In fact, if you do that, what you’ll get is main speakers that are strangely timid when it comes to the bass, only for the distant subwoofer to pound in later, confusing the living daylights out of everything. Imagine the bassist is stoned. It’s hard, we know. That’s the kind of vibe you’re asking for with insufficiently wide woofers and a hidden sub.
Subwoofer in a corner
Another idea people have had – because sure, it might be worth trying – is putting their subwoofer in a corner.
Here’s the thing with that. If you’re just out for mega-bass with low distortion – and you may well be, because some whole genres of music live and breathe for that feeling – that’s not a bad idea. If you have larger speakers overall (again, we implore you, won’t somebody think of the woofers?!), you might be onto something.
The smaller your speakers though, the more putting your subwoofer in a corner becomes an idea that makes audio addicts wince. You may not hear it, and you may not care – again, if you’re all about the bass, go hog wild, though if you’re all about the bass, why you wouldn’t want the bass relatively front and center, we’re not sure.
But putting the subwoofer in a corner if you have smaller speakers means the subwoofer’s going to have to work harder to get a smooth blend with the other speakers. Sounds like nothing when you read it, we know. But the more you try it, the more you’ll hear the fragmentation, like silk brushed the wrong way.
Big speakers? Sure, you can try the corner placement thing – if the subwoofer’s not too far away from either the front left or front right speaker, you might well get a decent effect from it. But if your speakers are on the smaller side, follow the advice of Patrick Swayze, and never put Subby in a corner. That was what he said, right?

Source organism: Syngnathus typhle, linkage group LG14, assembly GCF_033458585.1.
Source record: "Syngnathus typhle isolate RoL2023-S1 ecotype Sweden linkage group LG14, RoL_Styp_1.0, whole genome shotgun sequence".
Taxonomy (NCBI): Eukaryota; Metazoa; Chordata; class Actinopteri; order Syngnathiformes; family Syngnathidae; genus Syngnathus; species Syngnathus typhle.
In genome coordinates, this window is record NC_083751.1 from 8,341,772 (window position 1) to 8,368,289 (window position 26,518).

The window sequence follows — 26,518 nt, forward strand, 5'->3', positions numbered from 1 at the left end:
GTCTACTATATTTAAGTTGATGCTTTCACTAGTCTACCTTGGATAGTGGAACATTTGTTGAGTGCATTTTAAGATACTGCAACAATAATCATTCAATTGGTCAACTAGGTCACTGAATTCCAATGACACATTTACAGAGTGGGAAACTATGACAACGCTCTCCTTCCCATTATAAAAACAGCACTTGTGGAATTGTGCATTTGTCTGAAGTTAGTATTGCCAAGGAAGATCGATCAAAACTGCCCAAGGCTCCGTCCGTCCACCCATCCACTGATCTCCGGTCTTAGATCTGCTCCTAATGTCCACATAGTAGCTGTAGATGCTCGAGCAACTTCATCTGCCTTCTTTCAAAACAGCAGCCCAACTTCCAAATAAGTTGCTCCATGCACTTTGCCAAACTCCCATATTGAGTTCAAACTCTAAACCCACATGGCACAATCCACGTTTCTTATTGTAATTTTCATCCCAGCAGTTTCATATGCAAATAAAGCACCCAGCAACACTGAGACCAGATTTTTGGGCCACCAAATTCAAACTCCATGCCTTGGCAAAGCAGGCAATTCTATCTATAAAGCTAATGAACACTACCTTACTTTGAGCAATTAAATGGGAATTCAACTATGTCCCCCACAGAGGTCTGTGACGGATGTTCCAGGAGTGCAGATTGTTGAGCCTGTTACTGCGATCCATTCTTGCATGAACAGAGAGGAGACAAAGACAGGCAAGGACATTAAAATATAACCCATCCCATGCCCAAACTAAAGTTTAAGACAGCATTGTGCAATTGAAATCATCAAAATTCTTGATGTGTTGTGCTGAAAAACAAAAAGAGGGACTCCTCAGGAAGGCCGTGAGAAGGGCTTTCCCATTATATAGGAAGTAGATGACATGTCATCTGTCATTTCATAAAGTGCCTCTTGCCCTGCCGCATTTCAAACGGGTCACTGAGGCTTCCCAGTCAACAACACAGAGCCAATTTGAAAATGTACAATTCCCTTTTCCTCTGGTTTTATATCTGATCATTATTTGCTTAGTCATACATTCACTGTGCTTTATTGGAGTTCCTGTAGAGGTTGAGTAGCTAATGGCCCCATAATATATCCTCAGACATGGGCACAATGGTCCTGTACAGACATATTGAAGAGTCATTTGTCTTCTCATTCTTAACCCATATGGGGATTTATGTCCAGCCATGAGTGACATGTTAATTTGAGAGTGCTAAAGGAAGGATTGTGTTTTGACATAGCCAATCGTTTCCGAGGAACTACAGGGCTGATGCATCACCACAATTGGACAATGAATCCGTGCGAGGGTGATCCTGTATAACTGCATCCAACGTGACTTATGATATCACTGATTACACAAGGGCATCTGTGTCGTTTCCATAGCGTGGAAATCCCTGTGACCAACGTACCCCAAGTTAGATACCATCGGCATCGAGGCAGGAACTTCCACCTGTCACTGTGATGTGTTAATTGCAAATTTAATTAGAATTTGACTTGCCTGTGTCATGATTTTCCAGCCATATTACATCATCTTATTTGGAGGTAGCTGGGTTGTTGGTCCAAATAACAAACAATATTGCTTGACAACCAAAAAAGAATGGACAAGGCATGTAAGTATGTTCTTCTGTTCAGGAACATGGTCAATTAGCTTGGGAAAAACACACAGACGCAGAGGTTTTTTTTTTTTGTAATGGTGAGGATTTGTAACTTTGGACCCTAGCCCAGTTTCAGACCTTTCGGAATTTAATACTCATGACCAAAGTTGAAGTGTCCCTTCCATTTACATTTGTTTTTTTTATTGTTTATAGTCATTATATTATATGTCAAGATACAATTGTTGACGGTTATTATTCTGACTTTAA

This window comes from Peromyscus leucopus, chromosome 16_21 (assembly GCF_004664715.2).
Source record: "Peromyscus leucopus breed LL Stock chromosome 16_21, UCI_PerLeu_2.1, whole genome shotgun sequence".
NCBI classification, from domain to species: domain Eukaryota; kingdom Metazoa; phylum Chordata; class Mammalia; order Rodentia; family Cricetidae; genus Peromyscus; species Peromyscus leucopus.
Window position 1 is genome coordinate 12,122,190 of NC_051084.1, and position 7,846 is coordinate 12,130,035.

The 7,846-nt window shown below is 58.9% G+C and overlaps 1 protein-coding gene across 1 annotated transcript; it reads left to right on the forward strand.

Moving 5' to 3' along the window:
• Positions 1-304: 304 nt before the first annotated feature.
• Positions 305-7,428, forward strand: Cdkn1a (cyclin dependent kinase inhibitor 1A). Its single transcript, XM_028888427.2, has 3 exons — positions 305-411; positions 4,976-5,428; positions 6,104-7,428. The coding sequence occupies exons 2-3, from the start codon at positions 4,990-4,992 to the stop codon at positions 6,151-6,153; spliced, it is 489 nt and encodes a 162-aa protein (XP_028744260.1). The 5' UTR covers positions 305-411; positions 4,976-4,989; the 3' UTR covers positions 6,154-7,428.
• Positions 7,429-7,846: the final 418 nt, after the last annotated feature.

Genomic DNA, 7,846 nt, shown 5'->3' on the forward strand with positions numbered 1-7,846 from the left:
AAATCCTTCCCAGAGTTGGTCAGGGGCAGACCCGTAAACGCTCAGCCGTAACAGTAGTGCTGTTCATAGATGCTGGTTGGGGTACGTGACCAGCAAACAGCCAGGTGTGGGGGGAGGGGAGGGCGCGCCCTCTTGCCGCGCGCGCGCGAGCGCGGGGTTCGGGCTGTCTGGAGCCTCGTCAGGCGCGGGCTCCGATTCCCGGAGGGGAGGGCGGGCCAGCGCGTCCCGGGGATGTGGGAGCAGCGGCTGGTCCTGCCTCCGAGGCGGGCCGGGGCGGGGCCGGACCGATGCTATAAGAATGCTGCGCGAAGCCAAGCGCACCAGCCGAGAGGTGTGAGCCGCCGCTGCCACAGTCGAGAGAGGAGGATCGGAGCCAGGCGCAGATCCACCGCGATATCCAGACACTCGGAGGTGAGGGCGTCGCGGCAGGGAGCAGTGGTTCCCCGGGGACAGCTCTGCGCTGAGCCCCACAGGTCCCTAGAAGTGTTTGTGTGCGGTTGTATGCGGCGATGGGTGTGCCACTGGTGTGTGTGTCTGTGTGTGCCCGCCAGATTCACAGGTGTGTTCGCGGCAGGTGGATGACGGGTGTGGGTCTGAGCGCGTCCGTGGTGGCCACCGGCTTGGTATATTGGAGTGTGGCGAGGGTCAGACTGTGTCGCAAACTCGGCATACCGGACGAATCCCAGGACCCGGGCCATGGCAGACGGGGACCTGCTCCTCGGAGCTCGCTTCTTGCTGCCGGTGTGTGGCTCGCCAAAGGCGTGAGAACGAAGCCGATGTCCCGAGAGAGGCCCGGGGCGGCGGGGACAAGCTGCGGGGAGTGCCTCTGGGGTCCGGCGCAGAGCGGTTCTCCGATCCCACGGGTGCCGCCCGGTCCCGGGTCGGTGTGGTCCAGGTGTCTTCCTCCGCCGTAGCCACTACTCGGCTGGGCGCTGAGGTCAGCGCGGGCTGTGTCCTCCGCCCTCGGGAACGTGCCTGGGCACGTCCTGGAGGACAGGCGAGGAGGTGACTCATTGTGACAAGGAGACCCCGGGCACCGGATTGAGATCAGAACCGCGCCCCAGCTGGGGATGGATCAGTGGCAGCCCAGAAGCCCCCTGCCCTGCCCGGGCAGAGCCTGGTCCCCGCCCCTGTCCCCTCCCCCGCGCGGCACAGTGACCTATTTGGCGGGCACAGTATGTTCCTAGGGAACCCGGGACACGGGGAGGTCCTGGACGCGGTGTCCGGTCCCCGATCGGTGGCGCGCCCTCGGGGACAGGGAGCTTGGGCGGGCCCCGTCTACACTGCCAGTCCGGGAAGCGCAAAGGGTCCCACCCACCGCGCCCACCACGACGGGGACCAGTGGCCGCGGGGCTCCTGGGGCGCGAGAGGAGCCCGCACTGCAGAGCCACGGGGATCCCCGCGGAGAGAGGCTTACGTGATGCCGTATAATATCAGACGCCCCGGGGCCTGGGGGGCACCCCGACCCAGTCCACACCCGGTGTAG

So what are we saying? Basically just never buy small speakers, they’re a crime against ears? No, absolutely not that. Part of the point of having a subwoofer is that if you place it correctly, it can lift the game of smaller speakers.
It can make them sound bigger than they are, so the whoomph of the subwoofer doesn’t sound so much like a distinct audio source, but more like part of a whole, organic, soundscape coming at you.
But with smaller speakers, it’s much more important not to overthink the decision. Much more important not to try to be too clever. Because nine times out of ten, you’ll have gone out the other side of clever, into that unfortunate space where you’ve spent good money on a subwoofer – and then made it next to useless.
Finding subwoofer perfection
Start out by believing the traditionalists. Yes, they’ll get smug, but you were more or less running that risk the moment you brought a subwoofer home. Initially, put your subwoofer 4 or 5 feet from the left or right front speakers. If you want some very smug traditionalists, put it between the two.
See – and indeed, hear – how that feels. Spoiler alert – the chances are pretty high it will feel like a smoother, more inherently ‘right’ bass sound and vibration coming at you. We know, we know, but they’re smug for a reason…